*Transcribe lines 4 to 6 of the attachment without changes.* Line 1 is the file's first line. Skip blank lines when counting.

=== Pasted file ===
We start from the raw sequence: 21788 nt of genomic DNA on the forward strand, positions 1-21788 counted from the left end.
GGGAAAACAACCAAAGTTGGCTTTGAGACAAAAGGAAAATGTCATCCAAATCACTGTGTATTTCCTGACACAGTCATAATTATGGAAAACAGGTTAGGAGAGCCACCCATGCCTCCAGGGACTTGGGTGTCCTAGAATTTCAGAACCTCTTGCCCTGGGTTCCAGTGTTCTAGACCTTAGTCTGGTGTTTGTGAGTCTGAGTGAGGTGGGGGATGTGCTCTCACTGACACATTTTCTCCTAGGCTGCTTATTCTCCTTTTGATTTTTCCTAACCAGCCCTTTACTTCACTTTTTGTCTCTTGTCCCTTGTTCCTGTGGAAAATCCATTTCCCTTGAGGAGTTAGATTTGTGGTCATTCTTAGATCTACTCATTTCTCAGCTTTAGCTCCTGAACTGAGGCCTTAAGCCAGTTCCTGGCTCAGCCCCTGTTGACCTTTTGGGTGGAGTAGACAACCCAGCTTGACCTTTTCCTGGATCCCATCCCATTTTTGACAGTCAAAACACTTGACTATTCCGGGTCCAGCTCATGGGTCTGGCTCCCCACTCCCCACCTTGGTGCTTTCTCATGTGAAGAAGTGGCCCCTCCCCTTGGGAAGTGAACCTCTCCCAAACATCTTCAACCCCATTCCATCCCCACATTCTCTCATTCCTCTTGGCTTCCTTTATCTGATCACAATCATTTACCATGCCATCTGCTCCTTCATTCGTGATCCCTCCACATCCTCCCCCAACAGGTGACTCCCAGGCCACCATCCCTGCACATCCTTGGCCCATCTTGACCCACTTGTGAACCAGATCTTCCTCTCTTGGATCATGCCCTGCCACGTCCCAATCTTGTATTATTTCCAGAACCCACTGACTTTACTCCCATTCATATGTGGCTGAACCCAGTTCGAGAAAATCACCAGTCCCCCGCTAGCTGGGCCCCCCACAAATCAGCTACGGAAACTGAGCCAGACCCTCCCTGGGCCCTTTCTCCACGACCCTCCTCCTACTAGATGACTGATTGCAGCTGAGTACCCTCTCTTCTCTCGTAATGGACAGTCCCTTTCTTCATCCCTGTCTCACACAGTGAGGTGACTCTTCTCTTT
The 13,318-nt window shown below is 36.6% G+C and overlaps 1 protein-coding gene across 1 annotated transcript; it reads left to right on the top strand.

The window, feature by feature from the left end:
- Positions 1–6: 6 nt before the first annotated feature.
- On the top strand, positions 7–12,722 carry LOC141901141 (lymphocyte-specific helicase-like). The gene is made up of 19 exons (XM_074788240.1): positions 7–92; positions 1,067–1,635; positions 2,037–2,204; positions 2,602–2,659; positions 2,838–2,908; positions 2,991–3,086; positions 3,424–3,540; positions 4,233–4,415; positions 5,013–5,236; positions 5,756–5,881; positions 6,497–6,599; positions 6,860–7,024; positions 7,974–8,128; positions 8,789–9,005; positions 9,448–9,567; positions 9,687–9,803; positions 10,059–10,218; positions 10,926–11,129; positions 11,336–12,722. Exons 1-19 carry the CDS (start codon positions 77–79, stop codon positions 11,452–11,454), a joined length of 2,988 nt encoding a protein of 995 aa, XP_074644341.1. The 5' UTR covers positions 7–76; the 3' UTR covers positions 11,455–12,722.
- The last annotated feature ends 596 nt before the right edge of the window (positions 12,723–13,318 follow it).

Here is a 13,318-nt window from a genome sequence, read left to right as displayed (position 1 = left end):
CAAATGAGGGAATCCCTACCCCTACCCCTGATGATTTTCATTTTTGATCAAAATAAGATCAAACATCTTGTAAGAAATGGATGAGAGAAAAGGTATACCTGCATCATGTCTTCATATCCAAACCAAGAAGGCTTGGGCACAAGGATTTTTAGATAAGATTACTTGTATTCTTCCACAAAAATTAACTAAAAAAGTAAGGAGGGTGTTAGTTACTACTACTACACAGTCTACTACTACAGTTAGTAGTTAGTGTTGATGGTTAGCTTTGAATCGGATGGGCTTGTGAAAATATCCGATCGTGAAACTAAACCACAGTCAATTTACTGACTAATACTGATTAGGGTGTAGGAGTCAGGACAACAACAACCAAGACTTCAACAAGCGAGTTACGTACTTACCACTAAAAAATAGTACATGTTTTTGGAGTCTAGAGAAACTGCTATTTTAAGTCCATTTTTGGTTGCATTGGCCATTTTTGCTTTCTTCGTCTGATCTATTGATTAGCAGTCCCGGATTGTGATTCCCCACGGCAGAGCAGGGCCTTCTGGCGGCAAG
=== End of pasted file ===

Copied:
The window, feature by feature from the left end:
- Positions 1–6: 6 nt before the first annotated feature.
- On the top strand, positions 7–12,722 carry LOC141901141 (lymphocyte-specific helicase-like). The gene is made up of 19 exons (XM_074788240.1): positions 7–92; positions 1,067–1,635; positions 2,037–2,204; positions 2,602–2,659; positions 2,838–2,908; positions 2,991–3,086; positions 3,424–3,540; positions 4,233–4,415; positions 5,013–5,236; positions 5,756–5,881; positions 6,497–6,599; positions 6,860–7,024; positions 7,974–8,128; positions 8,789–9,005; positions 9,448–9,567; positions 9,687–9,803; positions 10,059–10,218; positions 10,926–11,129; positions 11,336–12,722. Exons 1-19 carry the CDS (start codon positions 77–79, stop codon positions 11,452–11,454), a joined length of 2,988 nt encoding a protein of 995 aa, XP_074644341.1. The 5' UTR covers positions 7–76; the 3' UTR covers positions 11,455–12,722.